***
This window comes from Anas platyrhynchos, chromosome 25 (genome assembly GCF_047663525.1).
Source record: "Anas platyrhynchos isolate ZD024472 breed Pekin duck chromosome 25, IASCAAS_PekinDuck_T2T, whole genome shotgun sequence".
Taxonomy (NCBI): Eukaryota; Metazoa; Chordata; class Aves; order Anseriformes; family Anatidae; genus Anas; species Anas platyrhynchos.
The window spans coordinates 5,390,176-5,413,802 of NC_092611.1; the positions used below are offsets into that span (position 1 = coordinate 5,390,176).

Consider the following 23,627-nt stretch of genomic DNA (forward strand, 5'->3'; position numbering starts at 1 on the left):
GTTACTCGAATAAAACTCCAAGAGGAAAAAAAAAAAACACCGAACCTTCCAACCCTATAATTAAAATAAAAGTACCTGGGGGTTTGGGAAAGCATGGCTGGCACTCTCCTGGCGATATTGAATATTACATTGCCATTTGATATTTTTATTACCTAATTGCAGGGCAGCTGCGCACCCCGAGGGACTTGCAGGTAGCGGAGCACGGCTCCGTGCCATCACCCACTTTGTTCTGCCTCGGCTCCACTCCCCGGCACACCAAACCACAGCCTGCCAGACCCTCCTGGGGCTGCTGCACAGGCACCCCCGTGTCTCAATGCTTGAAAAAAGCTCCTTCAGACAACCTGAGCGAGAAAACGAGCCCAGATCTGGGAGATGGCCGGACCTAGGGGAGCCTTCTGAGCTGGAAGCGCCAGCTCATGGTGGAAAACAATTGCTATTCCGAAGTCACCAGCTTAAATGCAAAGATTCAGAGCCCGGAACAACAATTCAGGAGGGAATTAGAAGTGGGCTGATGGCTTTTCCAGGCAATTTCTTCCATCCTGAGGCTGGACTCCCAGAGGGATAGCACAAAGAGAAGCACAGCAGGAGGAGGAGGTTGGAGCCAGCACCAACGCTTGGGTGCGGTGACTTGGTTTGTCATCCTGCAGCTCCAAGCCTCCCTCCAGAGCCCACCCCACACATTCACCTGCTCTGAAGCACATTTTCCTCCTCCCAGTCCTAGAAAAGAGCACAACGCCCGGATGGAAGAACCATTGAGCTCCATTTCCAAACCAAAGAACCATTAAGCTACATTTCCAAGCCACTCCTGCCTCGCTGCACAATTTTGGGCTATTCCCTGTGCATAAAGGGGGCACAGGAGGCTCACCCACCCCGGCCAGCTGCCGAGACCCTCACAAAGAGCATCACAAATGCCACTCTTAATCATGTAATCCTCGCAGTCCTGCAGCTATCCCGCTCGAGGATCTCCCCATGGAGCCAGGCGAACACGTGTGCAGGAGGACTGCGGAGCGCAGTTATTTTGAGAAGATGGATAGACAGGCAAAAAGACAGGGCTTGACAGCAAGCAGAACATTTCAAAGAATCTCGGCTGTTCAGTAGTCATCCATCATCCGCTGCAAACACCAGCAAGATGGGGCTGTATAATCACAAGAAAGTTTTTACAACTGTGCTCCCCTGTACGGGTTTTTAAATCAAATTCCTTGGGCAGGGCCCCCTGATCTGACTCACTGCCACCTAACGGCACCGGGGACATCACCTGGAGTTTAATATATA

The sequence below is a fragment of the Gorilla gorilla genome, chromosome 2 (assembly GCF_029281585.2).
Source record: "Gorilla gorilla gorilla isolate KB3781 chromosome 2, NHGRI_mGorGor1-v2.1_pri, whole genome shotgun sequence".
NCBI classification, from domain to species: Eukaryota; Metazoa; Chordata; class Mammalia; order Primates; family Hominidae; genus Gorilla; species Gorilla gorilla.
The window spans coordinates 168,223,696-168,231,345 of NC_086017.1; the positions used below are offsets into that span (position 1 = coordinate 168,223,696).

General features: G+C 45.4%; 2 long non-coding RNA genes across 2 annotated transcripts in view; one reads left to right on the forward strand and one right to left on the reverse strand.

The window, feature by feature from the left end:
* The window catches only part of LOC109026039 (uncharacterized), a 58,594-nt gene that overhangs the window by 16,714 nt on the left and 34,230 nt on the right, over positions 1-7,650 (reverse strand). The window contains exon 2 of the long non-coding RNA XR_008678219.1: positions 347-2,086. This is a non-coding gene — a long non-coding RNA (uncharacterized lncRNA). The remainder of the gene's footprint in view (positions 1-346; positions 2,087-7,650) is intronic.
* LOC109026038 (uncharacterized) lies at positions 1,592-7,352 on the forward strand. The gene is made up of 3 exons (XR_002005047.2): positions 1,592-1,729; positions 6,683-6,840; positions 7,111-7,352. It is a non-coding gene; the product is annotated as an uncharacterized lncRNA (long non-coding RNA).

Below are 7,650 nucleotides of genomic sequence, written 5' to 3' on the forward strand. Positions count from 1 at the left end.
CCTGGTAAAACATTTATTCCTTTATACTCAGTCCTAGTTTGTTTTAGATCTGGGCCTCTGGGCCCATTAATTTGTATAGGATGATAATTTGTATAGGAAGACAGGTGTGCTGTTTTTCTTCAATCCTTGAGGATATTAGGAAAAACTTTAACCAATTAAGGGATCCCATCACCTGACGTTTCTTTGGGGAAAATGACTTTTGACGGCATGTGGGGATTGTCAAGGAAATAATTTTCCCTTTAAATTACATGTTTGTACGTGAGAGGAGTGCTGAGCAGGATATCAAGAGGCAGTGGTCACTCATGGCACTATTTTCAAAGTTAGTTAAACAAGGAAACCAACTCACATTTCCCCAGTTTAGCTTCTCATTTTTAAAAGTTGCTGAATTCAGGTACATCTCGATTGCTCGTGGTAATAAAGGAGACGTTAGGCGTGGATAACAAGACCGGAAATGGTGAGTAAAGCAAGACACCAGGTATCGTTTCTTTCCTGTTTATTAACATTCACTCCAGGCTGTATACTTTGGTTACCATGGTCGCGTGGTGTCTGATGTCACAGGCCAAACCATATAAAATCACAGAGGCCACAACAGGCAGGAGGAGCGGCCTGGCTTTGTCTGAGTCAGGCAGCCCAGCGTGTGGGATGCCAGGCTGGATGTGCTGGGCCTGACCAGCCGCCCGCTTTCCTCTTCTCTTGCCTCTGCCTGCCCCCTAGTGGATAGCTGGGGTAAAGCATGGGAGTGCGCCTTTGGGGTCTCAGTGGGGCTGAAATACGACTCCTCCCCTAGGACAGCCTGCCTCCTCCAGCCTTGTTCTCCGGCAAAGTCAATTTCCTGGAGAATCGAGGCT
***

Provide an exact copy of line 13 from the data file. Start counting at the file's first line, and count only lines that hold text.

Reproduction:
* The window catches only part of LOC109026039 (uncharacterized), a 58,594-nt gene that overhangs the window by 16,714 nt on the left and 34,230 nt on the right, over positions 1-7,650 (reverse strand). The window contains exon 2 of the long non-coding RNA XR_008678219.1: positions 347-2,086. This is a non-coding gene — a long non-coding RNA (uncharacterized lncRNA). The remainder of the gene's footprint in view (positions 1-346; positions 2,087-7,650) is intronic.